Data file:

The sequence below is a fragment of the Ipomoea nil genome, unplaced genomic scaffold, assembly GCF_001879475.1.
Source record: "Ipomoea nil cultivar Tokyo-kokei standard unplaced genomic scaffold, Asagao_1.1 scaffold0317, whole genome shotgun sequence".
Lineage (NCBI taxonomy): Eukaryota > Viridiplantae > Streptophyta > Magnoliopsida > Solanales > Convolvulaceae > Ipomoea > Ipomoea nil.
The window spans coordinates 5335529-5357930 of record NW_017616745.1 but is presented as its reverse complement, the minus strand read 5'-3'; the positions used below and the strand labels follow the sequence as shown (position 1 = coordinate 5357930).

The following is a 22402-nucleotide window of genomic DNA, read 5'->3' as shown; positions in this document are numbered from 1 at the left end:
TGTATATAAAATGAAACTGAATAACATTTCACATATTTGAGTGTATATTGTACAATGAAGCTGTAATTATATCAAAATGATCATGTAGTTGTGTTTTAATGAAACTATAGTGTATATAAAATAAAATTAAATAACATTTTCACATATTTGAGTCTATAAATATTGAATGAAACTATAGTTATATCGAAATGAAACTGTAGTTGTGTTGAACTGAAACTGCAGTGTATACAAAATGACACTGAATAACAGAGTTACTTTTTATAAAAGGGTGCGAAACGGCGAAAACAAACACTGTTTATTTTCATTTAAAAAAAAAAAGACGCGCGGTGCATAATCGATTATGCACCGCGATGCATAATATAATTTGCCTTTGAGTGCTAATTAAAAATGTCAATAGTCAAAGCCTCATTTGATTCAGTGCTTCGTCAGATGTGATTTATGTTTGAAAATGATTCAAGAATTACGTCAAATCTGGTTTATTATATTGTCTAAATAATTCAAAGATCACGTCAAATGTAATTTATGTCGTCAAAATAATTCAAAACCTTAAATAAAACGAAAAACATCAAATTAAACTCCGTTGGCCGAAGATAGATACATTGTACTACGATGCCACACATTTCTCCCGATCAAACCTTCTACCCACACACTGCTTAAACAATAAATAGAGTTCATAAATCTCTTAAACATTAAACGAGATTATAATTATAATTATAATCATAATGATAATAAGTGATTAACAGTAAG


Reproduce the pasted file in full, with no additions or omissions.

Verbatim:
The sequence below is a fragment of the Ipomoea nil genome, unplaced genomic scaffold, assembly GCF_001879475.1.
Source record: "Ipomoea nil cultivar Tokyo-kokei standard unplaced genomic scaffold, Asagao_1.1 scaffold0317, whole genome shotgun sequence".
Lineage (NCBI taxonomy): Eukaryota > Viridiplantae > Streptophyta > Magnoliopsida > Solanales > Convolvulaceae > Ipomoea > Ipomoea nil.
The window spans coordinates 5335529-5357930 of record NW_017616745.1 but is presented as its reverse complement, the minus strand read 5'-3'; the positions used below and the strand labels follow the sequence as shown (position 1 = coordinate 5357930).

The following is a 22402-nucleotide window of genomic DNA, read 5'->3' as shown; positions in this document are numbered from 1 at the left end:
TGTATATAAAATGAAACTGAATAACATTTCACATATTTGAGTGTATATTGTACAATGAAGCTGTAATTATATCAAAATGATCATGTAGTTGTGTTTTAATGAAACTATAGTGTATATAAAATAAAATTAAATAACATTTTCACATATTTGAGTCTATAAATATTGAATGAAACTATAGTTATATCGAAATGAAACTGTAGTTGTGTTGAACTGAAACTGCAGTGTATACAAAATGACACTGAATAACAGAGTTACTTTTTATAAAAGGGTGCGAAACGGCGAAAACAAACACTGTTTATTTTCATTTAAAAAAAAAAAGACGCGCGGTGCATAATCGATTATGCACCGCGATGCATAATATAATTTGCCTTTGAGTGCTAATTAAAAATGTCAATAGTCAAAGCCTCATTTGATTCAGTGCTTCGTCAGATGTGATTTATGTTTGAAAATGATTCAAGAATTACGTCAAATCTGGTTTATTATATTGTCTAAATAATTCAAAGATCACGTCAAATGTAATTTATGTCGTCAAAATAATTCAAAACCTTAAATAAAACGAAAAACATCAAATTAAACTCCGTTGGCCGAAGATAGATACATTGTACTACGATGCCACACATTTCTCCCGATCAAACCTTCTACCCACACACTGCTTAAACAATAAATAGAGTTCATAAATCTCTTAAACATTAAACGAGATTATAATTATAATTATAATCATAATGATAATAAGTGATTAACAGTAAG